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TEL 703/TEL 711

This guide supports TEL 703 Innovation in Teaching and Learning and TEL 711 Strategies for Inquiry

What is a Literature Review

"A literature review is an account of what has been published on a topic by accredited scholars and researchers. Occasionally you will be asked to write one as a separate assignment, ..., but more often it is part of the introduction to an essay, research report, or thesis. In writing the literature review, your purpose is to convey to your reader what knowledge and ideas have been established on a topic, and what their strengths and weaknesses are. As a piece of writing, the literature review must be defined by a guiding concept (e.g., your research objective, the problem or issue you are discussing, or your argumentative thesis). It is not just a descriptive list of the material available, or a set of summaries."

--Written by Dena Taylor, Health Sciences Writing Centre, University of Toronto


Writing the Literature Review sites:

Writing the Literature ReciewSUNY/Empire State College 

Literature Reviews: UNC Chapel Hill

Write a Literature Review (UC Santa Cruz)

Online Tutorial (North Carolina State University Libraries)

The Literature Review: A Few Tips on Conducting it (University of Toronto)

Literature Review Tutorial (CQ University-Australia)

Write a Review of Literature (UW-Madison's Writing Center)

Literature Review-A Self-guided Tutorial (IUPUI Library)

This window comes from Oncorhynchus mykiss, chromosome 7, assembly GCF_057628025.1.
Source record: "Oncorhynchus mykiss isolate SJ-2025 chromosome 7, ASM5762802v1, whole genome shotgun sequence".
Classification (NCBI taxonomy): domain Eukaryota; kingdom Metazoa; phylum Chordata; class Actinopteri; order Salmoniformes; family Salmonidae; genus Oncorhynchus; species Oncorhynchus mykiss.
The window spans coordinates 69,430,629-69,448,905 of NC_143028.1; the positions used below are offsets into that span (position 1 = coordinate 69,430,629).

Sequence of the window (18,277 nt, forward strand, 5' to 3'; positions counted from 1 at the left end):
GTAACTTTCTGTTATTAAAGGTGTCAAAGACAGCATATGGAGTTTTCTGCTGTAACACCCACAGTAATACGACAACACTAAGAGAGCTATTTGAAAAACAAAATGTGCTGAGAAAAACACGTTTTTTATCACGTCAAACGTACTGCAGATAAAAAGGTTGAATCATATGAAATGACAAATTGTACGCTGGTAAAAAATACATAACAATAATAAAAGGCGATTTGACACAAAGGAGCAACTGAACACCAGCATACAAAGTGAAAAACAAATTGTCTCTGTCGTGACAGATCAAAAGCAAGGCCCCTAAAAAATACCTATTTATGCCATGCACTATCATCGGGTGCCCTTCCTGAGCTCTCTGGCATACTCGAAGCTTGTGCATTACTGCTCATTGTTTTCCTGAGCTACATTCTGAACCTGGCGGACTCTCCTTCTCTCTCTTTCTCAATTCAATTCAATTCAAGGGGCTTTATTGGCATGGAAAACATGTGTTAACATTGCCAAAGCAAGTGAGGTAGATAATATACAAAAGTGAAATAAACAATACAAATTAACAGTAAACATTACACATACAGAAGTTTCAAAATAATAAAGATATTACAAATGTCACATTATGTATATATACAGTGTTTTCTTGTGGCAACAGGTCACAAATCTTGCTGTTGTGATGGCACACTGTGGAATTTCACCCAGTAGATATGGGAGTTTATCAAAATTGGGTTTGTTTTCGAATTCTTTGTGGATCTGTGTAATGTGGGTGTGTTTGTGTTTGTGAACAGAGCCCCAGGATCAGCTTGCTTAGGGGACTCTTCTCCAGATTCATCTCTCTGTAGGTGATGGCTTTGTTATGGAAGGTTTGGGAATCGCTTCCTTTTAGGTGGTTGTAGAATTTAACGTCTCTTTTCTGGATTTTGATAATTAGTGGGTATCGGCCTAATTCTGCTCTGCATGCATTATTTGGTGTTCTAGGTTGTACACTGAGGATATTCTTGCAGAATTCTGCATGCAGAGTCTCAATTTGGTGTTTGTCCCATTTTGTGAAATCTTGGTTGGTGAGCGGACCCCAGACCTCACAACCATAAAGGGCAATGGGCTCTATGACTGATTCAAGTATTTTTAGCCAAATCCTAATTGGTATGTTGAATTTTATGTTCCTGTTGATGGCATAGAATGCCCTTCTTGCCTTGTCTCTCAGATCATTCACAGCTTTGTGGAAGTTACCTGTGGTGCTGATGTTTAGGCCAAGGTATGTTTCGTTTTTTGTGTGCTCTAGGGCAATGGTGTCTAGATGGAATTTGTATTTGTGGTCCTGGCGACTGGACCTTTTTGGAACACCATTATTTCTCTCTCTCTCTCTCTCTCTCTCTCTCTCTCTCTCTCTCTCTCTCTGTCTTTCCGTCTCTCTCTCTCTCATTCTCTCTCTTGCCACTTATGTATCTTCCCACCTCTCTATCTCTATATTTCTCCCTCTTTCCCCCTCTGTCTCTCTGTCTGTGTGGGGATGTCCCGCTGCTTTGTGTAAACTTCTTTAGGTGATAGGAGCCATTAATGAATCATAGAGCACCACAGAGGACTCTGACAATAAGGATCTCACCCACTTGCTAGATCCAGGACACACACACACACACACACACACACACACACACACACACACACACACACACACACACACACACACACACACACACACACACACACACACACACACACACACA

Doing your Undergraduate Project: The Literature Review (ASU Access only): Sage Research Methods


What are the goals of creating a Literature Review?

  • To develop a new theory
  • To evaluate a theory or theories
  • To survey what’s known about a topic
  • Identify a problem in a field of research 
  • Provide a historical overview of the development of a topic

Type of Literature Reviews:

  • Mature and/or established topic: Topic is well-known and the purpose of this type of review is to analyze and synthesize this accumulated body of research. 
  • Emerging Topic:The purpose of this type of review to identify understudy or new emerging research area.

The ASU Library acknowledges the twenty-two Native Nations that have inhabited this land for centuries. Arizona State University's four campuses are located in the Salt River Valley on ancestral territories of Indigenous peoples, including the Akimel O’odham (Pima) and Pee Posh (Maricopa) Indian Communities, whose care and keeping of these lands allows us to be here today. ASU Library acknowledges the sovereignty of these nations and seeks to foster an environment of success and possibility for Native American students and patrons. We are advocates for the incorporation of Indigenous knowledge systems and research methodologies within contemporary library practice. ASU Library welcomes members of the Akimel O’odham and Pee Posh, and all Native nations to the Library.